Faces of Colby: Librarian and World Traveler Marilyn R. Pukkila

Marilyn R. Pukkila, Colby’s Research and Instruction Librarian for Social Sciences and Humanities, has been at the College for nearly 33 years. In that time she has brought a wealth of knowledge, specialties, experiences, and interests to her work at the main Miller library.

The libraries at Colby are some of the most important places on campus. Students at Colby often go to Miller Library to study and use the library’s resources, yet we often forget about the librarians who make all this possible.

Pukkila’s work goes far beyond the responsibilities of a librarian. She is the liaison from the library to ten different departments at Colby: African-American Studies, American Studies, Anthropology, Education, History, Jewish Studies, Religious Studies, Psychology, Sociology, and Women’s, Gender, and Sexuality Studies. In doing this, she helps both students and faculty to not only understand how to utilize the library’s resources, but also to find new ones. Pukkila gives workshops for faculty to help them understand how to maximize what the library has to offer and works to find new books, journals, digital archives, and other resources for the departments she assists.

Beyond the library, Pukkila also teaches several English, Religious Studies, and WGSS courses on campus. Fulfilling her interest in fantasy novels, her course topics include Harry Potter, the works of J.R.R. Tolkien, religion of contemporary witchcraft, and fairy tales. In addition, Pukkila served as the faculty sponsor for the former Quidditch team on campus, is currently the faculty sponsor for  Istari, the campus’s fantasy club, and recently became the faculty sponsor for Powder and Wig. She stays active in student outreach on campus, regularly attending theater performances, campus talks, and the occasional athletic event, and going to dining halls five days a week. Despite this extremely busy schedule, Pukkila does not mind having so many commitments on campus. “You make your choices and that’s that,” Pukkila said, adding that to keep track of everything, she has three calendars: one she keeps with her at all times, a Google calendar and one she keeps at home.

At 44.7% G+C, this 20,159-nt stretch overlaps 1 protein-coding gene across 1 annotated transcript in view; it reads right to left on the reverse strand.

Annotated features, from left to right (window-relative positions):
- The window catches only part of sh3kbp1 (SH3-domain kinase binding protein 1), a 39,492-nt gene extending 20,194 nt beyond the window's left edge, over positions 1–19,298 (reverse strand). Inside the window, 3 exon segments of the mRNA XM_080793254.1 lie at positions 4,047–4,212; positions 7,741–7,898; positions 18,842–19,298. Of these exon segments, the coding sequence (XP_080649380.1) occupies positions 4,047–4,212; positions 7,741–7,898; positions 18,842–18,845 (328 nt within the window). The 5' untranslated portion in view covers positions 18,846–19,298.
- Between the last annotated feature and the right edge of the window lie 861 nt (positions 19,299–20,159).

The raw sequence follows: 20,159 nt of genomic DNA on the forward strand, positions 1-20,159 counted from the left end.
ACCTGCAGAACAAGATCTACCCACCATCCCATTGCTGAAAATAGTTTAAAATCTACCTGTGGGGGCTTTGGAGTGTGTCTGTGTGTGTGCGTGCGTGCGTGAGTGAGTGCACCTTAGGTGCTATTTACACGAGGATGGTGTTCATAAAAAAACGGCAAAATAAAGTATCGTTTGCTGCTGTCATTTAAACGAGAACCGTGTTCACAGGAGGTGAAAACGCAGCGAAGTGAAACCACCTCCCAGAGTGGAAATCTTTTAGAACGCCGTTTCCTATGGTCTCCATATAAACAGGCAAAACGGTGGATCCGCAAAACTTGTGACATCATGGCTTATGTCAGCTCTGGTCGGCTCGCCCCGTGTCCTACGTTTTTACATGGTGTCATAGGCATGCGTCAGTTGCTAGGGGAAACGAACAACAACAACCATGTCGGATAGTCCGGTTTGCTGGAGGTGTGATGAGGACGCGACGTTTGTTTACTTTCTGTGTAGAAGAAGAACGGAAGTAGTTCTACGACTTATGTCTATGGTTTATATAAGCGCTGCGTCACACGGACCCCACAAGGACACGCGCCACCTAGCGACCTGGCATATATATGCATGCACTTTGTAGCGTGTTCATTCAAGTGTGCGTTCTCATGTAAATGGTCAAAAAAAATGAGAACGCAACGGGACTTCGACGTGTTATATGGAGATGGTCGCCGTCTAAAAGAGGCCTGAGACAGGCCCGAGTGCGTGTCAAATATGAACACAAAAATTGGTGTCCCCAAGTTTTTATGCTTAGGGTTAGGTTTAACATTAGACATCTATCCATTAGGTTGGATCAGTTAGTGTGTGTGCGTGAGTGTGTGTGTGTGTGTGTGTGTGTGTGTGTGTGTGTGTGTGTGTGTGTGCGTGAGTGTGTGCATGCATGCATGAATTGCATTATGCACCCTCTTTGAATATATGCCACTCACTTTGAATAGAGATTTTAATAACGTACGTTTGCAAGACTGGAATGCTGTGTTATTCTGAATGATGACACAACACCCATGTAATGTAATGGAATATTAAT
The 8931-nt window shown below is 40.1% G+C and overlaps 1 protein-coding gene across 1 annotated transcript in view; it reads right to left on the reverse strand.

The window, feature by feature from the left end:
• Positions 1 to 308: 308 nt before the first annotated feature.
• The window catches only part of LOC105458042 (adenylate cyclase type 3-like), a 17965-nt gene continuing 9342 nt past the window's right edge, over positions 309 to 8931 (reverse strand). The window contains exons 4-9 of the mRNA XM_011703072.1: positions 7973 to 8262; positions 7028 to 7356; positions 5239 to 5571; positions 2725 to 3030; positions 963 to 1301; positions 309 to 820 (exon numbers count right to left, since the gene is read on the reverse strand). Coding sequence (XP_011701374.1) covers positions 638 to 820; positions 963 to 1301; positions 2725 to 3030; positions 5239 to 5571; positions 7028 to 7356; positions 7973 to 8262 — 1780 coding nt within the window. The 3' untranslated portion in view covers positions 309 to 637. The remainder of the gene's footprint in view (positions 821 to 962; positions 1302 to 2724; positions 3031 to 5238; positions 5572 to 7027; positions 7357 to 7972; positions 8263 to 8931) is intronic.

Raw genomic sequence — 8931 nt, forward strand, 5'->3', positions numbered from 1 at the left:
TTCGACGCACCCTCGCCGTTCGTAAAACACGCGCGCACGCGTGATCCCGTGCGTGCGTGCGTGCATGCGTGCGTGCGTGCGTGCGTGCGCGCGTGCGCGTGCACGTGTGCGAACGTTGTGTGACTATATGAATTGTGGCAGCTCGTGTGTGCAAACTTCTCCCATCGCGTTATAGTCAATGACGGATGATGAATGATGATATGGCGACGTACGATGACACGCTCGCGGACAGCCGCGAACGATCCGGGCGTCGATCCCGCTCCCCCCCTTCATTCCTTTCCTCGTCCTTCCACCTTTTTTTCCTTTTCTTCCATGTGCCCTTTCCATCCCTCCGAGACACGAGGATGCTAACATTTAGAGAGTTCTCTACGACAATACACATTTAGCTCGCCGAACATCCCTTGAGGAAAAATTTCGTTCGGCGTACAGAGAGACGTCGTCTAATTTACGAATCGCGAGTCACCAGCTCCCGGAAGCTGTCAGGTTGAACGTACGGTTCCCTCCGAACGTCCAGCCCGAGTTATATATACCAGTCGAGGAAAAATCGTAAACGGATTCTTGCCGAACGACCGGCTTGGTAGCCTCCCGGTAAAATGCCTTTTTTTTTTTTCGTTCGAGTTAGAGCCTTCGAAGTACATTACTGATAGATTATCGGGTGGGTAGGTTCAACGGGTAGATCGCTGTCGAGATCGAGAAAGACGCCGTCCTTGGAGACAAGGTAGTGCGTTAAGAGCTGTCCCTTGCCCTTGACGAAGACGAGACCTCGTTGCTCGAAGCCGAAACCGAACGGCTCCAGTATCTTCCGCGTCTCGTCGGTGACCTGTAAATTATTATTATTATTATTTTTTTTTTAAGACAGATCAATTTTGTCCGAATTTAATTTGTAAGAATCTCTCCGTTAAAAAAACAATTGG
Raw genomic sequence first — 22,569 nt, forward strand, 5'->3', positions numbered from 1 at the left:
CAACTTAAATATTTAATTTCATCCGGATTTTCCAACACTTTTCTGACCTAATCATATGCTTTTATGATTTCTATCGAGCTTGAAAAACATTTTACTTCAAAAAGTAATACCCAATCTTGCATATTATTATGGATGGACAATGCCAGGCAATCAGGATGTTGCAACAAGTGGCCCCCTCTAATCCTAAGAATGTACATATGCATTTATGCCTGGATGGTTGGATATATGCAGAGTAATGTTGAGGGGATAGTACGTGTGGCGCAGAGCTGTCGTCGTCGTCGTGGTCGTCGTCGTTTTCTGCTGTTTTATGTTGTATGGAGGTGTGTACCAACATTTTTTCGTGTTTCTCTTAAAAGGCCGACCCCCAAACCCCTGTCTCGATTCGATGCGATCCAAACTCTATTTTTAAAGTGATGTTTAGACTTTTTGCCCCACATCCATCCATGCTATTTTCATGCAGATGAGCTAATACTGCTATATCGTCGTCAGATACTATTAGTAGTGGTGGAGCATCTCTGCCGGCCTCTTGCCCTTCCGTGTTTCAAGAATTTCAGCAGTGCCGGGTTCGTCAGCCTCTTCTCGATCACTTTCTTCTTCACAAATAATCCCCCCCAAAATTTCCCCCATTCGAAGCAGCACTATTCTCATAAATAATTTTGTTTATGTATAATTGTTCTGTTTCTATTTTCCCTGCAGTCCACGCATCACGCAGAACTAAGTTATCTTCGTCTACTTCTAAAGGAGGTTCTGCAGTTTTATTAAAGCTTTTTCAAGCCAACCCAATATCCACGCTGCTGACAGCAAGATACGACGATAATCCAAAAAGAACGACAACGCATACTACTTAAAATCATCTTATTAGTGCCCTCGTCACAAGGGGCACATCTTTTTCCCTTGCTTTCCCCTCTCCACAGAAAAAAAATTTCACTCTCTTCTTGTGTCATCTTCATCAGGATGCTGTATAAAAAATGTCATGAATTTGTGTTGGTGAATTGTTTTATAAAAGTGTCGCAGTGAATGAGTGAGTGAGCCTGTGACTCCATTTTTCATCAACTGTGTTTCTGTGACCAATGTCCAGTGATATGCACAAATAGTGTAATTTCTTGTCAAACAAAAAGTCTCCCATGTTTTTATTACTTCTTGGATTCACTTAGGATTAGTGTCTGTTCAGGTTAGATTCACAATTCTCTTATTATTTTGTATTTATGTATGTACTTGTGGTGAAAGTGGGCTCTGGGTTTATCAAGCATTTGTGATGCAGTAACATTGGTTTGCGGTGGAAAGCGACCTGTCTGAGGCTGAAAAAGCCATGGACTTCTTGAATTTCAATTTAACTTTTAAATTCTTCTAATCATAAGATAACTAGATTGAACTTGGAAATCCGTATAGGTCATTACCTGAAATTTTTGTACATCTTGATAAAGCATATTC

All of this work does not keep Pukkila from having a long list of hobbies and interests. Luckily for her as a librarian, she loves reading, especially fantasy novels. When she began teaching a class on the Harry Potter series, some of her students expressed to her that the series had helped college students that grew up without a religion to answer broad spiritual questions that everyone thinks about. These questions, according to Pukkila, include “what happens when we die? What is a soul? And why is there evil?” This inspired Pukkila to write a book called The Skill of a Seeker: Rowling, Religion and Gen 9/11, published in April 2015, about how young Harry Potter readers used the series to think about these type of questions, and to “explore those questions without feeling there’s any particular spiritual practice imposed on that.”

Besides her literature-based hobbies, Pukkila loves gardening, studying genealogy, opera (going frequently to the Waterville Opera House), and theater. She is a member of the Vassalboro Friends Meeting, a local Quaker Meeting, and practices earth-based spirituality. In addition to all this, she finds time to travel all over the world, and has been to every continent except Antarctica. Her past travel destinations have included England, Finland, Iceland, France, Israel, Jordan, Japan, New Zealand, the Dominican Republic, and Wales, where she lived for a year.

When asked about her most memorable experience in her over three decades at Colby, Pukkila said she could narrow it down to three. Her first was when information literacy, the idea of learning what information is reliable and unreliable, was introduced as a concept at a Colby faculty meeting. Pukkila has long felt that students need to learn how to distinguish between  information in the world they can and cannot trust, something she believes has only gotten more important in the recent era of “fake news.” When this idea of information literacy was brought up at a faculty meeting, Pukkila called the ensuing discussion a “moment of professional pride.” Her second memorable moment was seeing acclaimed novelist Salman Rushdie speak on campus and being able to ask him the first question. Her final memorable moment was receiving the PCB Commitment to Multiculturalism Award last year.

Pukkila says she is proud to be part of the Colby community because she considers it a “community of scholars.” This phrase, similar to one used when Colby awards honorary degrees at the commencement ceremonies, refers not just to the scholarly work done here, but the fact that we come from all over the world and find ways to work and live together. Pukkila believes that this allows us to “learn how to be a community” and to use that experience to make change in the outside world. She notes that even being a community together at Colby has challenges, but believes that “the fact that tensions come up shows the extent that we are making change, because if we were not making change there wouldn’t be any push back.”